Students and alumni of UEL’s Creative and Professional Writing (BA) and the MA Writing: Imaginative Practice degrees collaborated with the director and coordinator of EastLife to produce short autobiographical pieces on a particular aspect of their lives that they chose to ‘perform.’ The pieces are innovative, unique, and speak from a wide range of voices and perspectives, based on the student’s choice of the ‘self’ they wished to write about. In no way do they represent traditional autobiographical approaches rooted in purely non-fiction voices, or confessional journalism. These pieces are experimental and playful, diverse in subject matter, voice and style.
After the students submitted their autobiographical pieces, the challenge was to set them up with community elders from whom they could learn a little more about the East London that came before them. Some writers found their own elders to interview and write about, but the majority were paired with elders via several community events. Conversations with members of these groups, including the weekly Canning Town Library coffee morning and Age UK Stroke Survivors support group, both of which we were warmly welcomed into, provided inspiration and real-life detail for stories that the writers developed into biographical pieces. The writers took away with them more than stories: they were moved and touched by the connection they made with the elders, and certainly that went both ways. As with their autobiographical pieces, the biographical pieces included here are creative interpretations of interviews and stories that the community elders so generously shared with our project team.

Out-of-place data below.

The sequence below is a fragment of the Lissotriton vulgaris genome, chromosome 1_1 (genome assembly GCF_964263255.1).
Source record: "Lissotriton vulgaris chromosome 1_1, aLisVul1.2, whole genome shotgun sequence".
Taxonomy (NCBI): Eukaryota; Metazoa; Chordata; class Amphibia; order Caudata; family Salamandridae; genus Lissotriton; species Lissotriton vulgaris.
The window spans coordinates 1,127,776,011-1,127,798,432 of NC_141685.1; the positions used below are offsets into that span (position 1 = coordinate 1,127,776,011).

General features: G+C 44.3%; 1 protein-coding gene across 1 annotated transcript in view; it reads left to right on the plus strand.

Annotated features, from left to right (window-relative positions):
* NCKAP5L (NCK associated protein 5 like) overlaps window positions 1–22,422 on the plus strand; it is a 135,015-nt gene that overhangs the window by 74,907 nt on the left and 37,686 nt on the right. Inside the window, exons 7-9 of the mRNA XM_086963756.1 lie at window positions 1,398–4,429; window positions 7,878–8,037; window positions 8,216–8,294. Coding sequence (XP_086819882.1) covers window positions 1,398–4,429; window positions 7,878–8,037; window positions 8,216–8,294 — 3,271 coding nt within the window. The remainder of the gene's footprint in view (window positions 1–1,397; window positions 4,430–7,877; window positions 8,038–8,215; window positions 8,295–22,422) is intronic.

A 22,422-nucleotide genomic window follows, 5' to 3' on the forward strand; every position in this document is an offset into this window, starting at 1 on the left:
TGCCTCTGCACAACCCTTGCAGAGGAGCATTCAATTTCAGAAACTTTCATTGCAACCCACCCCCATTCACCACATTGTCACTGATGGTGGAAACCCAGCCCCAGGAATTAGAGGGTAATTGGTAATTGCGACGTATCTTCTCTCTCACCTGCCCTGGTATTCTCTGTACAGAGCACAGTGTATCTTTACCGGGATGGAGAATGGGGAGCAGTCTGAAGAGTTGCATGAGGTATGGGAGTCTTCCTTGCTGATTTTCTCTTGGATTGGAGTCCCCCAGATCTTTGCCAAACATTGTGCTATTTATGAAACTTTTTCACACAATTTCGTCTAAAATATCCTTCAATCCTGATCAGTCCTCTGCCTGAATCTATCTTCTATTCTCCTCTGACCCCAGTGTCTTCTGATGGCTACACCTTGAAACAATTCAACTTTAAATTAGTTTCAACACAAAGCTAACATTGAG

We organised the pieces around three themes: Memory, Culture and Change. These are key themes in any urban life, and they allowed us to interweave biography with autobiography, offering a way of looking at life writing in the broader context of its socio-political importance.